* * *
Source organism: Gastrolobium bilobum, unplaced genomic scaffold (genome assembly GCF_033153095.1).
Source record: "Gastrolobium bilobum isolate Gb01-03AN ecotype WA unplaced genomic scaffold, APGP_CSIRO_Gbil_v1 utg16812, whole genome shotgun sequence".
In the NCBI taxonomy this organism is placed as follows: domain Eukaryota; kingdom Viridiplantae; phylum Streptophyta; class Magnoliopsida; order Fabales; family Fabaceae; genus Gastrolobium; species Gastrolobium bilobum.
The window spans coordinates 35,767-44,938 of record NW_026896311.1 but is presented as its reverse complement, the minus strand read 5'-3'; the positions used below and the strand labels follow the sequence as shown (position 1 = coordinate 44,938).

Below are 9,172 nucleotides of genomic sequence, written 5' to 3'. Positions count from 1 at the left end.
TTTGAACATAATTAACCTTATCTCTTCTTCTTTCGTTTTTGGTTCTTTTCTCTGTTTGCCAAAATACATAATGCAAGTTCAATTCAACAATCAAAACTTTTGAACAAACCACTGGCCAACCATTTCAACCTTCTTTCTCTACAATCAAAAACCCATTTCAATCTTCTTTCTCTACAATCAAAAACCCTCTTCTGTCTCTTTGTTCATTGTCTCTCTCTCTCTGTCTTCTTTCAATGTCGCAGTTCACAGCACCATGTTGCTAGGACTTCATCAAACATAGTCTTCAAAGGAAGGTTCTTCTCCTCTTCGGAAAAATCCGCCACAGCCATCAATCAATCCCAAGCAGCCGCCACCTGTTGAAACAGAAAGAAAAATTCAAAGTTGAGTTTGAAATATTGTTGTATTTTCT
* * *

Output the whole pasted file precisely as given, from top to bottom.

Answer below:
Source organism: Gastrolobium bilobum, unplaced genomic scaffold (genome assembly GCF_033153095.1).
Source record: "Gastrolobium bilobum isolate Gb01-03AN ecotype WA unplaced genomic scaffold, APGP_CSIRO_Gbil_v1 utg16812, whole genome shotgun sequence".
In the NCBI taxonomy this organism is placed as follows: domain Eukaryota; kingdom Viridiplantae; phylum Streptophyta; class Magnoliopsida; order Fabales; family Fabaceae; genus Gastrolobium; species Gastrolobium bilobum.
The window spans coordinates 35,767-44,938 of record NW_026896311.1 but is presented as its reverse complement, the minus strand read 5'-3'; the positions used below and the strand labels follow the sequence as shown (position 1 = coordinate 44,938).

Below are 9,172 nucleotides of genomic sequence, written 5' to 3'. Positions count from 1 at the left end.
TTTGAACATAATTAACCTTATCTCTTCTTCTTTCGTTTTTGGTTCTTTTCTCTGTTTGCCAAAATACATAATGCAAGTTCAATTCAACAATCAAAACTTTTGAACAAACCACTGGCCAACCATTTCAACCTTCTTTCTCTACAATCAAAAACCCATTTCAATCTTCTTTCTCTACAATCAAAAACCCTCTTCTGTCTCTTTGTTCATTGTCTCTCTCTCTCTGTCTTCTTTCAATGTCGCAGTTCACAGCACCATGTTGCTAGGACTTCATCAAACATAGTCTTCAAAGGAAGGTTCTTCTCCTCTTCGGAAAAATCCGCCACAGCCATCAATCAATCCCAAGCAGCCGCCACCTGTTGAAACAGAAAGAAAAATTCAAAGTTGAGTTTGAAATATTGTTGTATTTTCT